The Cost of Griz Nation

by lizard

When I wrote about UM’s enrollment problem, I made a snarky comment about the plans to build a 3 million dollar athlete study center.

Why, you may be asking, should 3 million dollars be spent to build a space solely for athletes to study? Will this help stupid football players, like Matt Hermanson, avoid going to jail for criminal mischief? Doubtful. But it will help Allie Parks and the onerous trips she has to make all the way across campus, which like totally sucks:

Junior Allie Parks, a member of the cross-country and track teams, said that she has been studying in the library or at home, which can be difficult because of her demanding practice schedule.

“It just kind of sucks, when I am trying to get stuff done and have to go all the way across campus after weights in the morning, then back for practice again later,” said Parks, an environmental studies major. “And there is nowhere to print our papers and homework off.”

It’s great to have nice, new spaces to study and learn, but the quality of a college education should be more about the caliber of the faculty, not the caliber of the buildings, and colleges across the nation have been exploiting part-time professors, called adjuncts, for years.

To emphasize that point, an NPR story describes how The Sad Death of an Adjunct Professor Sparks a Labor Debate. From the link:

Last spring, months before her death, Vojtko showed up at a meeting between adjunct professors at Duquesne University and the union officials who had been trying to organize them. The professors are trying to organize a union affiliated with the United Steelworkers.

Daniel Kovalik, senior counsel to the Steelworkers union, says Vojtko was distraught. “She had cancer; she had very high medical bills,” Kovalik says.

After 25 years of teaching French at Duquesne, the university had not renewed her contract. As a part-time professor, she had been earning about $10,000 a year, and had no health insurance.

“She didn’t want charity,” Kovalik says. “She thought that after working 25 years for Duquesne that she was owed a living wage and some sort of retirement and benefits.”

Vojtko died Sept. 1 after a heart attack at the age of 83, destitute and nearly homeless.

And how much do administrators make? Here’s more:

Today, these itinerant teachers make up a whopping 75 percent of college instructors, with their average pay between $20,000 and $25,000 annually.

The shift toward adjunct teachers has helped institutions save lots of money. But Duquesne Provost Tim Austin says it’s unfair to cast his school as “heartless and greedy.”

“First of all, I don’t accept that the arrangements that we make with part-timers are dictated by cost savings,” Austin says.

Second, says Austin, Duquesne pays adjunct professors more than most institutions.

“The least that an adjunct professor could be paid is $3,500 for a course, $7,000 for a given semester,” he says. “Whether those are appropriate in a yet larger context is … a matter that the academic world has not yet found a decisive answer.”

The answer is staring university leaders in the face, says Maria Maisto, head of New Faculty Majority, which advocates for adjunct professors: Pay college presidents and coaches less, and part-time professors more.

“If education is really at the heart of what we do, then there’s absolutely no excuse for not putting the bulk of the resources into what happens in the classroom,” Maisto says.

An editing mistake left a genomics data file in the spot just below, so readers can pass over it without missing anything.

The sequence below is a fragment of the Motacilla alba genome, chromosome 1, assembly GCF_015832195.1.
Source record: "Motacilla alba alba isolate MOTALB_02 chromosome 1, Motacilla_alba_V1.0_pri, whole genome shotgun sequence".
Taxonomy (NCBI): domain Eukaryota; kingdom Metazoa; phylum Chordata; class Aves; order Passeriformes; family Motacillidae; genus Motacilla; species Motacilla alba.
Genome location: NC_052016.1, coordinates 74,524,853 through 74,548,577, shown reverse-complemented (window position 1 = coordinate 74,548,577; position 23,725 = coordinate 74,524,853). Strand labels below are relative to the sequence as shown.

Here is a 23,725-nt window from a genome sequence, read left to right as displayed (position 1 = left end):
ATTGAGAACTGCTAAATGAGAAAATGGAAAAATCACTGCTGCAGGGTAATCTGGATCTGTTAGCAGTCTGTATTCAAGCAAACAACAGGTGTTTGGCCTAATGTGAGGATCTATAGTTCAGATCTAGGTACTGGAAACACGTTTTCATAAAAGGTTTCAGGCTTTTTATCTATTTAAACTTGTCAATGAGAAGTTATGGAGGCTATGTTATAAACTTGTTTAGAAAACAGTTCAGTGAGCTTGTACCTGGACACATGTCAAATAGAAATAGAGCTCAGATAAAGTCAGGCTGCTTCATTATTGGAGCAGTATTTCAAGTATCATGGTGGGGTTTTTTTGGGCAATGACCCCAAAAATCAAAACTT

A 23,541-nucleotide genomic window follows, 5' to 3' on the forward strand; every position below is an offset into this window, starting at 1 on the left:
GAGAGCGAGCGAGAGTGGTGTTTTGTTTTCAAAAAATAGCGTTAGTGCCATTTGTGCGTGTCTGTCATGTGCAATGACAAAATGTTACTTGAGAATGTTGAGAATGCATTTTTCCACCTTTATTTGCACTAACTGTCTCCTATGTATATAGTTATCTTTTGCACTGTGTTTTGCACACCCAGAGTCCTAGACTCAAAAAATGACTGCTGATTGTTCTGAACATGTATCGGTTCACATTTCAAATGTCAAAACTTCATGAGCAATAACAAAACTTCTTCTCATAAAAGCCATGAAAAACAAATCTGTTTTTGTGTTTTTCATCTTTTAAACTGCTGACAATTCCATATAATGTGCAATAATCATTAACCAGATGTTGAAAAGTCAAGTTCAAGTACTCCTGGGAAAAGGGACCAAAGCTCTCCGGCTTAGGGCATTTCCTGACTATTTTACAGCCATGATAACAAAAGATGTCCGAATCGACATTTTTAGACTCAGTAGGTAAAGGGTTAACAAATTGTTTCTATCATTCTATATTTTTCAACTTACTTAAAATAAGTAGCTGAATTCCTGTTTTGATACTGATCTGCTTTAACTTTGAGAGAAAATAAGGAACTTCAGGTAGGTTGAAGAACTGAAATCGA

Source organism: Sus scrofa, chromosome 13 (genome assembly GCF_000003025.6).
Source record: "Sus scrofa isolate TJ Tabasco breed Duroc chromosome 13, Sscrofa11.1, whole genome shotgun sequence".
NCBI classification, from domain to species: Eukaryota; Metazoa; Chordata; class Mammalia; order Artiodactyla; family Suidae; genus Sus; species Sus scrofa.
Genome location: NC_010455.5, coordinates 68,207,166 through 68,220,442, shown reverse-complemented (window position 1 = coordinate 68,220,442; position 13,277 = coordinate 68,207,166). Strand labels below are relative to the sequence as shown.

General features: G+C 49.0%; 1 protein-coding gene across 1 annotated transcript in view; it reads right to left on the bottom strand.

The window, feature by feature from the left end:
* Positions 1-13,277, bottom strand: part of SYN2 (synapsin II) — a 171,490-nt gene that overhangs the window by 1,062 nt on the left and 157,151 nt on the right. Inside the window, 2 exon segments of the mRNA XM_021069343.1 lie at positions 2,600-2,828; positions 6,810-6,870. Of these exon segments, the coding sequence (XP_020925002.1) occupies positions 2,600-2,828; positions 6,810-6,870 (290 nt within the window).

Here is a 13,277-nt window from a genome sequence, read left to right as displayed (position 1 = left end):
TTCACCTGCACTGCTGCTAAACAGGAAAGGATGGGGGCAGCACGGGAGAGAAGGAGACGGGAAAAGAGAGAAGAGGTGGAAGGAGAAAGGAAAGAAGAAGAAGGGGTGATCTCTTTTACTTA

But that’s not what institutions are doing, she says.

Yep, that is definitely what they are doing, and it will only get worse:

When Robin Pflugrad signed his three-year contract in 2010 for $155,000 per year, it made him the 10th highest paid coach at the FCS level, with the other nine at schools east of the Mississippi River. That has since changed, and the increases are headed our way. North Dakota State head football coach Craig Bohl had a base salary of almost $200,000 last year, and with incentives, reached more than $260,000. Others are following and feeling the need and pressure to make somewhat competitive offers to the coaches they currently employee.

These trends will continue because sports programs are apparently more of a priority than educators. Freshman, you will figure this out pretty quickly as you sit in class rooms taught by adjuncts on food stamps and disgruntled grad students teaching 100-level courses to mitigate the debt load they’ll be carrying.

Go Griz!

  1. System-wide, adjuncts are not just “part-time” slaves. Many work over 40 hours/week. As “research” siphons off more and more tenured faculty from the classroom, grad students and adjuncts are asked to do more for less. Pay rates fall below minimum wage in some cases.

    And there’s the revolving-door-retirement-scam to consider. Tenured profs play “interim” director, often badly, to boost pay, and boost retirement pay while searching for replacement administrators.

    Students have become incedental to the University industry.

  2. jack ruby

    How did the 85 year old professor not have medicare?

  3. James Maxie

    If professors could be fired for bad performance the way college coaches, and even college athletes are we’d have an argument. But instead, professors are protected. Athletes and their coaches enjoy no such protection.

  4. James Maxie

    Moreover, if you don’t think athletics have an impact on a university’s revenue I suggest you track Boise St.’s enrollment numbers over the last ten years as it relates to their success on the football field. It’s definitely an eye-opener.

  5. One would think that track and cross-country athlete Allie Parks would relish the jog between classes and the library and the Adams Center. Sounds like a good workout to me.

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